There are other differences, too. In the U.S., a trademark registration covers a specific product or product line (breakfast cereal, for example). In most other countries, trademark registrations can be much broader, often covering an entire class of products such as .food.. Because trademark rights outside the U.S. are based on registration, the first entity to register a specific mark can enjoy extremely broad rights.
One unfortunate side effect is that unique trademarks are becoming increasingly difficult to find. Even in the U.S., many companies often discover that the .good. names are already in use. When companies do availability searches in other countries (an essential branding step), it becomes clear that the pool of available international trademarks is even smaller. As a result, companies are turning more and more to .created. names that have no literal meaning (think Diageo or Aventis), or to other branded features such as designs, shapes, colors, and slogans that can be used as unique identities.
But even if they pull a name out of thin air, companies thinking globally must take pains to register their new brands quickly in all the countries in which they may seek to do business. Otherwise, they could face a costly and protracted effort to dislodge someone who is blocking their international business plans.
It is not uncommon, for example, for a company to find that someone in another country has effectively taken their brand .hostage. by registering it with the sole purpose of selling the brand back when the company decides to enter that country.s market. Sometimes, brand thieves also come disguised as friends. A distributor or licensee, for example, may obtain a registration in their own name, ostensibly to protect your interests. But in fact, because they become the trademark holder, it gives them leverage and power.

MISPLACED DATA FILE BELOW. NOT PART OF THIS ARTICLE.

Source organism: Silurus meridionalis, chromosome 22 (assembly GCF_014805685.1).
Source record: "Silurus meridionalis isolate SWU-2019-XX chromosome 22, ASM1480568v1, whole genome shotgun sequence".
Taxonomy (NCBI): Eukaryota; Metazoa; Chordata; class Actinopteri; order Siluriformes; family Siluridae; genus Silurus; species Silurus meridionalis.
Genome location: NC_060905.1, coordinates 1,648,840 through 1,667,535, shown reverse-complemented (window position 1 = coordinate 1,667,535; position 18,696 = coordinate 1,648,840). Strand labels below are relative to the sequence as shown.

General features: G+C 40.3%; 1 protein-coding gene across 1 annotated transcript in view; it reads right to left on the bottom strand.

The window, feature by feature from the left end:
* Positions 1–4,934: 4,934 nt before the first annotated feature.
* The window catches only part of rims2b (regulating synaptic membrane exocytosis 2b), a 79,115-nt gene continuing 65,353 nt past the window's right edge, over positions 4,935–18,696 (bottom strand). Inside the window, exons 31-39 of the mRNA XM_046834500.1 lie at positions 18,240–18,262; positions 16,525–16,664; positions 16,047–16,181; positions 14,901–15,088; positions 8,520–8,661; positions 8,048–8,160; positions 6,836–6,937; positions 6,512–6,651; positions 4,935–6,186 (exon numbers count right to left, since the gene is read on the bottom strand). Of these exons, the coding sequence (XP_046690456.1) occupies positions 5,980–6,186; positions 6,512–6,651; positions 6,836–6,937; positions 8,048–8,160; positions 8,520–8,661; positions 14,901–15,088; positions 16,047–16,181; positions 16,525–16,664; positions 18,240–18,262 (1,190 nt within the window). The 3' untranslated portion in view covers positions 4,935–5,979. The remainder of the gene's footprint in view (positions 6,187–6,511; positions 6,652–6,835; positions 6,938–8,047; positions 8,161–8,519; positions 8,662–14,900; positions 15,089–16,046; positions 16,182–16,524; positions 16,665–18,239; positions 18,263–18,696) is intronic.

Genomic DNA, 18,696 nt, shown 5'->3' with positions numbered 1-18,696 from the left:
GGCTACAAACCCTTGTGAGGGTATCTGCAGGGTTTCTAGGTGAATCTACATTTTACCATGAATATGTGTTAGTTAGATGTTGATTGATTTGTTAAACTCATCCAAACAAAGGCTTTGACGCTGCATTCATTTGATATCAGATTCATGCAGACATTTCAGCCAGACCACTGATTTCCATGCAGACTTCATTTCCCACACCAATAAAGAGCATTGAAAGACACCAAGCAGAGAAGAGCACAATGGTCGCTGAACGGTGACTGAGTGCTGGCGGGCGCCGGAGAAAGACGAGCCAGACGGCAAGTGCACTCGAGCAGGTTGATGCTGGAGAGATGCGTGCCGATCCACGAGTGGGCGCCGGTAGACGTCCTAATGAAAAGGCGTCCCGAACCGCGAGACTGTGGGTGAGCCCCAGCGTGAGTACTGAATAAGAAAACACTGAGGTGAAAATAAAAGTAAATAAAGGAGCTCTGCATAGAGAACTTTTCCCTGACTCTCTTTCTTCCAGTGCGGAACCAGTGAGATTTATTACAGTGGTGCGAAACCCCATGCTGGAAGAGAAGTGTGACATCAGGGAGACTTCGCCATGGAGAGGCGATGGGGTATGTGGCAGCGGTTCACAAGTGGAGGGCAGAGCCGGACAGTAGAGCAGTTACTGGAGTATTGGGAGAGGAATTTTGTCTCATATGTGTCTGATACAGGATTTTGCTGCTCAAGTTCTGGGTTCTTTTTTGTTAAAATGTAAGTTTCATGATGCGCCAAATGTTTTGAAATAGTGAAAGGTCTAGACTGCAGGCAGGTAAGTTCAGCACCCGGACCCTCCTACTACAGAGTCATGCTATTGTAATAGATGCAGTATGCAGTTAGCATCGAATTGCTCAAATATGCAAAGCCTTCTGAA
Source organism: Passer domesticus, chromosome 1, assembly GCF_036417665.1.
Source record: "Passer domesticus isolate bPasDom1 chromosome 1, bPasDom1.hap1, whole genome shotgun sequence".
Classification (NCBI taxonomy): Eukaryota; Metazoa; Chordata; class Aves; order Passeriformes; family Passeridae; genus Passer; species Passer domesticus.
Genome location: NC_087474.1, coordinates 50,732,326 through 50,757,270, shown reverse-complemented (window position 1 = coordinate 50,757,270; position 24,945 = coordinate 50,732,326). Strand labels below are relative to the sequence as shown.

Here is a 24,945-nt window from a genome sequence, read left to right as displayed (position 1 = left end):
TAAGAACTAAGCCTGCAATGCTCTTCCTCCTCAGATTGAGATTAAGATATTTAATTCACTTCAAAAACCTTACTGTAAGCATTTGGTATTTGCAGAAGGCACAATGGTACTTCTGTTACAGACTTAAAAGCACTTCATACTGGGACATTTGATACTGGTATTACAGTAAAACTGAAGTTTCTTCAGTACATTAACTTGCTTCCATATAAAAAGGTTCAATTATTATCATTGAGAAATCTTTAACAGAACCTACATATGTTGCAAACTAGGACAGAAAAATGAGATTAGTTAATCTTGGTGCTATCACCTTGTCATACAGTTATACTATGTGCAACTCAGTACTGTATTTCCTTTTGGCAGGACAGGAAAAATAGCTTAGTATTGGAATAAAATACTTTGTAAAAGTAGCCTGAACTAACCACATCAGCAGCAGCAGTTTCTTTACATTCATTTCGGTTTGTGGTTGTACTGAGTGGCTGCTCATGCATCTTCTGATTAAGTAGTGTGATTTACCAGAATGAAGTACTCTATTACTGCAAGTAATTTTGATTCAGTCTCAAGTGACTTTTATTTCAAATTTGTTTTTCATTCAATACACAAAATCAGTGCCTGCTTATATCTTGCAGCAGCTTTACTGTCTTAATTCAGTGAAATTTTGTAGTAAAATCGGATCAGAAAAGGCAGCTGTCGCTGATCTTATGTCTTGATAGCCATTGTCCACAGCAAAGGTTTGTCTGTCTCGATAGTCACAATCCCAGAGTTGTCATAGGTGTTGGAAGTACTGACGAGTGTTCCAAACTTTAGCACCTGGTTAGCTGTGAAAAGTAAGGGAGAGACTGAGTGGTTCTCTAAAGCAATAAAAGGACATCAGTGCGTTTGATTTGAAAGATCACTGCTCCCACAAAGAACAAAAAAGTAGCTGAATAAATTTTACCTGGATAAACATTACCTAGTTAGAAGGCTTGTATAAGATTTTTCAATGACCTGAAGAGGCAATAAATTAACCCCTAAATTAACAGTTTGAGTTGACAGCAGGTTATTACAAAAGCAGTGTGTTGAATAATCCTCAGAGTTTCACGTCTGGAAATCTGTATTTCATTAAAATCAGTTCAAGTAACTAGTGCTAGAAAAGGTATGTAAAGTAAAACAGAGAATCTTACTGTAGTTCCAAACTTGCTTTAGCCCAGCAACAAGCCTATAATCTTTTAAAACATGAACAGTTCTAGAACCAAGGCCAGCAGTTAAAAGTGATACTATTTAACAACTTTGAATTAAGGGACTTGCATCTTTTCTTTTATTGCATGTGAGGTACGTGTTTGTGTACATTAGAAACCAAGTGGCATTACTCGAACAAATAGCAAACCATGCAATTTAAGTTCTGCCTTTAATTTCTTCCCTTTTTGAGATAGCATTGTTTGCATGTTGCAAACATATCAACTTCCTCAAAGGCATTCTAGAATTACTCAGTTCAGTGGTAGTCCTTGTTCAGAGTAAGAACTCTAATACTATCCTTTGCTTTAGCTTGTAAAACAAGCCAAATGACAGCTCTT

There are other good incentives for a broad-scale registration program. In some countries, if you want to export products, you first have to register a trademark in order to obtain a license. In other countries, you need to be registered in order to take actions to stop infringement or counterfeiting. For example, if you have a manufacturing facility in a given country, but no plans to distribute your products there, you should still consider registering your marks in order to protect yourself against infringement, counterfeiting, or even unauthorized sales from the plant.
Remember, too, that trademark registration goes beyond product names and catch phrases. Anything that distinguishes your products or services, but is not primarily .functional,. will fall under the trademark, trade dress, or service mark umbrella in most countries. A thorough audit of your intellectual property resources will help thwart would-be imitators as you take your brands overseas. In addition, remember that language can be a barrier: many English slogans use jargon that doesn.t translate well in other countries. (The classic example is the Chevy Nova, which, in Spanish, means .doesn.t go..)